in Student Fluency with Vector Algebra

Contributed – Brendon D. Mikula, The Ohio State University, Columbus, OH

43210-1168;

Andrew F. Heckler,The Ohio State University

In addition to struggling with deep comprehension of physics concepts,

students also struggle with essential, procedural skills that are necessary for

the types of problem solving expected of them during introductory physics

classes. Students in both semesters of introductory physics (mechanics and

E&M) and in multiple populations (algebra and calculus-based) have been

shown to struggle with the essential skills of computing vector compo-

nents and vector products. In this presentation, we present data on the

effectiveness of a number of training conditions on student fluency with

these vector skills. Through the use of simple computer-based training with

answer-based feedback, the effects of different types of feedback—as well as

the presentation order of sub-skills and concepts—are investigated.

GA04:

1:30-1:40 p.m. Evaluating Mathematics Skills and

Impact in a First-Semester Mechanics Course

Contributed – William R. Evans, University of Illinois at Urbana-Champaign,

303 Paddock Dr. W, Apt A1, Savoy, IL 61874;

A collection of targeted math skills questions were developed and incor-

porated into the standard, weekly homework exercises in a first semester,

calculus-based mechanics course for science and engineering majors at

the University of Illinois. These questions were designed to test the math

skills that would nominally be used during the homework that week. This

presentation gives our analysis of the students’ performance on the math

skills questions as compared with the corresponding physics questions. We

conclude by discussing some of the implications of this study in regards

to transfer of learning and possible contributing factors toward student

difficulties in mechanics, as well as possibilities for improving student

performance in calculation-based exercises.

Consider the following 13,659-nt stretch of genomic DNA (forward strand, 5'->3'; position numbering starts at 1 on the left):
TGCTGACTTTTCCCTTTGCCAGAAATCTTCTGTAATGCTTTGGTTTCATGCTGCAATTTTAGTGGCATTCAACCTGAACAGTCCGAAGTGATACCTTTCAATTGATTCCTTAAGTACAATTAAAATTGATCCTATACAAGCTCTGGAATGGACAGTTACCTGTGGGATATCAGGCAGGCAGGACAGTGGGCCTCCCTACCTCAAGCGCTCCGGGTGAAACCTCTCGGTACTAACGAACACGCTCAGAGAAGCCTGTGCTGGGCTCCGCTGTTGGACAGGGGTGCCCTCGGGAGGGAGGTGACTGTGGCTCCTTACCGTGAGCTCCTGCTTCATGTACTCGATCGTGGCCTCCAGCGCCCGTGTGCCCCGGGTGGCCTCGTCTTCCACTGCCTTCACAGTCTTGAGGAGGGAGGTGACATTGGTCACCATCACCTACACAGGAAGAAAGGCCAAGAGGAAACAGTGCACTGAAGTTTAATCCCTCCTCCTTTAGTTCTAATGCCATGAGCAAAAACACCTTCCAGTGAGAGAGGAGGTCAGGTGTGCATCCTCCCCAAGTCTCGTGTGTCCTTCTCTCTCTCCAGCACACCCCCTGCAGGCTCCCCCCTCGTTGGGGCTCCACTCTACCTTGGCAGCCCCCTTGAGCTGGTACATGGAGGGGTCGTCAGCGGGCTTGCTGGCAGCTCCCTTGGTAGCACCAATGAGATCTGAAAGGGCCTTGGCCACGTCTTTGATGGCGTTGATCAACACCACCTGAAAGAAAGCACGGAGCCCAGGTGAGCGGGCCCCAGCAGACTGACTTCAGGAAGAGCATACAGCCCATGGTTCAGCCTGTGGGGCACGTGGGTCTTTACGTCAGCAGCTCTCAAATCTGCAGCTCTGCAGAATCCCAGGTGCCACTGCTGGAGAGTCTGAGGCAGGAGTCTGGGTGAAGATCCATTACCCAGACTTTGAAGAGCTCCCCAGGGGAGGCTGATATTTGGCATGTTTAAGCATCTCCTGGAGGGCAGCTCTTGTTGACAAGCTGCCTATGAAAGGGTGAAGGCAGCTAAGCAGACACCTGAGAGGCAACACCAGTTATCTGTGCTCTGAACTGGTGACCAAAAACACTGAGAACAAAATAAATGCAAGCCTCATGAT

GA05:

1:40-1:50 p.m. Student Strategies Solving Graphically

Based Physics Problems Invoking the Fundamental

Theorem of Calculus

Contributed – Rabindra R. Bajracharya, University of Maine, Orono, ME

04469;

John R. Thompson, University of Maine

We have been investigating student understanding and application of the

Fundamental Theorem of Calculus (FTC) in different physics contexts in-

volving definite integrals. We conducted 14 semi-structured individual in-

terviews with introductory physics students. Our analysis, using grounded

theory, elicited various strategies to solve graphically based FTC problems.

While many students struggled initially, at some point during the inter-

views students displayed the relevant and requisite mathematical knowl-

edge, suggesting that they failed to access and/or apply the knowledge in

the given physics contexts. Similar to prior studies on students dealing with

mathematically based physics problems, we found the analysis perspectives

of epistemological framing and epistemic games productive in interpret-

ing some of the choices of strategies, the strategies themselves, and some

individual steps observed. The framing perspective helps explain students’

strategy-switching based on representations available or context familiarity.

We discuss our findings and relate our results to those in the literature.

SEO Version